In this part of the unit, students are exploring how global temperatures have changed over the past hundred years. Students will examine tables and graphs about global temperatures and carbon dioxide levels, human consumption of food, and human consumption of natural resources. They will find patterns in the graphs. Based on this data, students will construct an argument about how human activities (increase in population and consumption of natural resources) cause global temperatures to increase.
This interactive activity demonstrates and provides explanation for how acid rain affects aquatic ecosystems and how certain species react to decreased water quality as pH becomes lower. The activity also explains the pH scale as a measure of acidity.
Students conduct a simple experiment to model and explore the harmful effects of acid rain (vinegar) on living (green leaf and eggshell) and non-living (paper clip) objects.
Students are introduced to the differences between acids and bases and how to use indicators, such as pH paper and red cabbage juice, to distinguish between them.
In this lesson, students identify which factors in an environment are biotic or abiotic factors and evaluate their effect on other organisms living within the environment.
In this activity students compare plant growth under two conditions. Through the activity students will observe the life cycle of seed plants and determine in which conditions plants grow well. Students will also collect data such as number of days to germination for each plant and daily plant height.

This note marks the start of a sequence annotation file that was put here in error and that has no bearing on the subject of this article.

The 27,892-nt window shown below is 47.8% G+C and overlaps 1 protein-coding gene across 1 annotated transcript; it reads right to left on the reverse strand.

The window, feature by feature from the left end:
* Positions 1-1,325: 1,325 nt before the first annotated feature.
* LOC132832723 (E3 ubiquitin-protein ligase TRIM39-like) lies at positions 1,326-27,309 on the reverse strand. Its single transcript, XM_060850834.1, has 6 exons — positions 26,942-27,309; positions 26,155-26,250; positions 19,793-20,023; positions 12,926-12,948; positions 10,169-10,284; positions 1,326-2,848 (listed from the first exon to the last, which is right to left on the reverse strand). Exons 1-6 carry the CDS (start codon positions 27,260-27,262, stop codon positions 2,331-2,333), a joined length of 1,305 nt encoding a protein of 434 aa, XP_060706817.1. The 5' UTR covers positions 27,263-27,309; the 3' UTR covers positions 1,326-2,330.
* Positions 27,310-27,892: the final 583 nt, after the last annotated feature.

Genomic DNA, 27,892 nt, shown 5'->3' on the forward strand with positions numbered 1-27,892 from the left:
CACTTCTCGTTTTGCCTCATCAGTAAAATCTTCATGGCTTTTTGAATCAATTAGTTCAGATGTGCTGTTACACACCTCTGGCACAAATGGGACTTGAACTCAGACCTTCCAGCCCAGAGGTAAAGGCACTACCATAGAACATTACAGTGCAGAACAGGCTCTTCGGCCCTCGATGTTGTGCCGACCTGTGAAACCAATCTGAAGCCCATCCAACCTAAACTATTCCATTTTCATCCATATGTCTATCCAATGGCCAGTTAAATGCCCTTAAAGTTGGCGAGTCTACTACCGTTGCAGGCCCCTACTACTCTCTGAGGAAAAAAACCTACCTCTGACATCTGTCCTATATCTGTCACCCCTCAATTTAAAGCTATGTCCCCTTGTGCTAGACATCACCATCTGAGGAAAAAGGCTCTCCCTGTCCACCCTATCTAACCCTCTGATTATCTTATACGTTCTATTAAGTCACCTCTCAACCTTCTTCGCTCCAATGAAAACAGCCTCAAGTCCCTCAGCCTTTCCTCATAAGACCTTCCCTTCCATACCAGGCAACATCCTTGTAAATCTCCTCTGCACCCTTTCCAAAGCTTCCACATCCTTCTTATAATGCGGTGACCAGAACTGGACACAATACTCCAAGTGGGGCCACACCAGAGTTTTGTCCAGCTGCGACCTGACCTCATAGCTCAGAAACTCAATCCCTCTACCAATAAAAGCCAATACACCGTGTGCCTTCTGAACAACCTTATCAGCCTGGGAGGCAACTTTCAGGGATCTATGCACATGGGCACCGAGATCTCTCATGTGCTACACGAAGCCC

In this lesson students will explore adaptations that animals have that help them survive in their environment. Students will build understanding by identifying adaptations as described in two folk tales and sorting descriptions of adaptations into categories of their choice. They will then compare and contrast the snowshoe hare and the cottontail rabbit. Students will work in groups to research and organize information they gather about the two animals, summarizing their research in their science journals. In an associated activity, "Camouflage: An Adaptation of Survival," students simulate the use of camouflage as a survival adaptation.
Students are introduced to the classification of animals and animal interactions. Students also learn why engineers need to know about animals and how they use that knowledge to design technologies that help other animals and/or humans. This lesson is part of a series of six lessons in which students use their growing understanding of various environments and the engineering design process, to design and create their own model biodome ecosystems.
Using gumdrops and toothpicks, students conduct a large-group, interactive ozone depletion model. Students explore the dynamic and competing upper atmospheric roles of the protective ozone layer, the sun's UV radiation and harmful human-made CFCs (chlorofluorocarbons).
Nine choices on a choice board for student projects. Can be "pick one" or more than one. Currently based on the topic Environment, but can easily be remixed to any topic.